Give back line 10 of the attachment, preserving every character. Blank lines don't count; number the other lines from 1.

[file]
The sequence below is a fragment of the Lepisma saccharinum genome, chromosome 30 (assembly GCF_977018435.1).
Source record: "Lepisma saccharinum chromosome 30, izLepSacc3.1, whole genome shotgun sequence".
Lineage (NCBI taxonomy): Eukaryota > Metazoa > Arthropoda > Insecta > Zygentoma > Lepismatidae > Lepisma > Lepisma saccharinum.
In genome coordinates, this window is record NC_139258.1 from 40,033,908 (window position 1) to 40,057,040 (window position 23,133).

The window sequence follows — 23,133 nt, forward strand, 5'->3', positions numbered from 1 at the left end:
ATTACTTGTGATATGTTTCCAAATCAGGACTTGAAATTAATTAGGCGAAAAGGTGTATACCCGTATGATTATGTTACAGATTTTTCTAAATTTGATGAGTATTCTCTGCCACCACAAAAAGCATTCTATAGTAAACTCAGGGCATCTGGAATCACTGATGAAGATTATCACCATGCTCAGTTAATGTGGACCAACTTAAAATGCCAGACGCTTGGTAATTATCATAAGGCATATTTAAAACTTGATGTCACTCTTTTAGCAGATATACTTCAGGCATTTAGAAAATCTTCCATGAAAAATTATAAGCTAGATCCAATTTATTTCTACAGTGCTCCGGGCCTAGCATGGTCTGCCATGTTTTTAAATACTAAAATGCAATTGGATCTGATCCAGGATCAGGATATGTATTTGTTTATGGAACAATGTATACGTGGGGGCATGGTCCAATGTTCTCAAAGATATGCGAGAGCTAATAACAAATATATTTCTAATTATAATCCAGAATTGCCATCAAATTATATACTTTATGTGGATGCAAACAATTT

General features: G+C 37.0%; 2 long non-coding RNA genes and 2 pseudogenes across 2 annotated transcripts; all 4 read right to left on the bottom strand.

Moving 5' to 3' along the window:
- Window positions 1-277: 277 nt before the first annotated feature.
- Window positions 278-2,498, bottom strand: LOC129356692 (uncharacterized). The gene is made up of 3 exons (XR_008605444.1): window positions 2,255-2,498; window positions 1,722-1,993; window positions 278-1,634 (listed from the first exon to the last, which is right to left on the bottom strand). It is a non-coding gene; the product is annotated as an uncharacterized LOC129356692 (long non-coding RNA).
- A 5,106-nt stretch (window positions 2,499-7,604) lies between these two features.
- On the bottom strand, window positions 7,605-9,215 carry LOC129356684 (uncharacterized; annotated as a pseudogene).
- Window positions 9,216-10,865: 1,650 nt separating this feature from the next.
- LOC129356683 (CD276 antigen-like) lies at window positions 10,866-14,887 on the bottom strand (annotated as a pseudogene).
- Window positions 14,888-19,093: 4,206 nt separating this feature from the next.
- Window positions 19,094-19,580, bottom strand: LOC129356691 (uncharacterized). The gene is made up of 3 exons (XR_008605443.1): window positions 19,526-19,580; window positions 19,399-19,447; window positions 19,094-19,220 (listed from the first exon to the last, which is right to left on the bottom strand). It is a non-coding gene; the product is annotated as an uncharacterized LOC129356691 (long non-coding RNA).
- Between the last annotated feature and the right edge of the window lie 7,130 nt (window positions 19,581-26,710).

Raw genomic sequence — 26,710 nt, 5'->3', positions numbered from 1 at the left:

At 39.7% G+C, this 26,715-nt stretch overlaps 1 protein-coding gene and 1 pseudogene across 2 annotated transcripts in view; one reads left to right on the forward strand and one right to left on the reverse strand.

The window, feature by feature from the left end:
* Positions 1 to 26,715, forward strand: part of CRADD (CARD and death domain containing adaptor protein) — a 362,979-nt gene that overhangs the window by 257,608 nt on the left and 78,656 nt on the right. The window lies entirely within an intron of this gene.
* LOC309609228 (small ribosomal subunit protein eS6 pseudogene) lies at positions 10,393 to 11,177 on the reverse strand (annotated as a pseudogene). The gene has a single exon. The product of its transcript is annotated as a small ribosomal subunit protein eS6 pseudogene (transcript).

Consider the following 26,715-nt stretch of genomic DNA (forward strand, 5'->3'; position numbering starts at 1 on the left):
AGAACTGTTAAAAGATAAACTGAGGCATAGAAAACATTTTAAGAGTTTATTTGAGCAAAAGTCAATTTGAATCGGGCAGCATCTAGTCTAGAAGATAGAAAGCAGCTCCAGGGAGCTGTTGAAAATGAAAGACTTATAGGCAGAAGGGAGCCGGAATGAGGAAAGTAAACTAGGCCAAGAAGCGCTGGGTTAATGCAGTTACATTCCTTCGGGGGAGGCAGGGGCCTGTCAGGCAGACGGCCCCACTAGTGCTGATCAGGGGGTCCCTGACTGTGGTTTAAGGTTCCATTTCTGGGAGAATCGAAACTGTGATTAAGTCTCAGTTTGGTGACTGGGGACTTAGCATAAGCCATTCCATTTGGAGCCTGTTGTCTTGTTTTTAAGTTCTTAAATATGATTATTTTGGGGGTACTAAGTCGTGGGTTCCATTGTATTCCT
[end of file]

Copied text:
- Window positions 278-2,498, bottom strand: LOC129356692 (uncharacterized). The gene is made up of 3 exons (XR_008605444.1): window positions 2,255-2,498; window positions 1,722-1,993; window positions 278-1,634 (listed from the first exon to the last, which is right to left on the bottom strand). It is a non-coding gene; the product is annotated as an uncharacterized LOC129356692 (long non-coding RNA).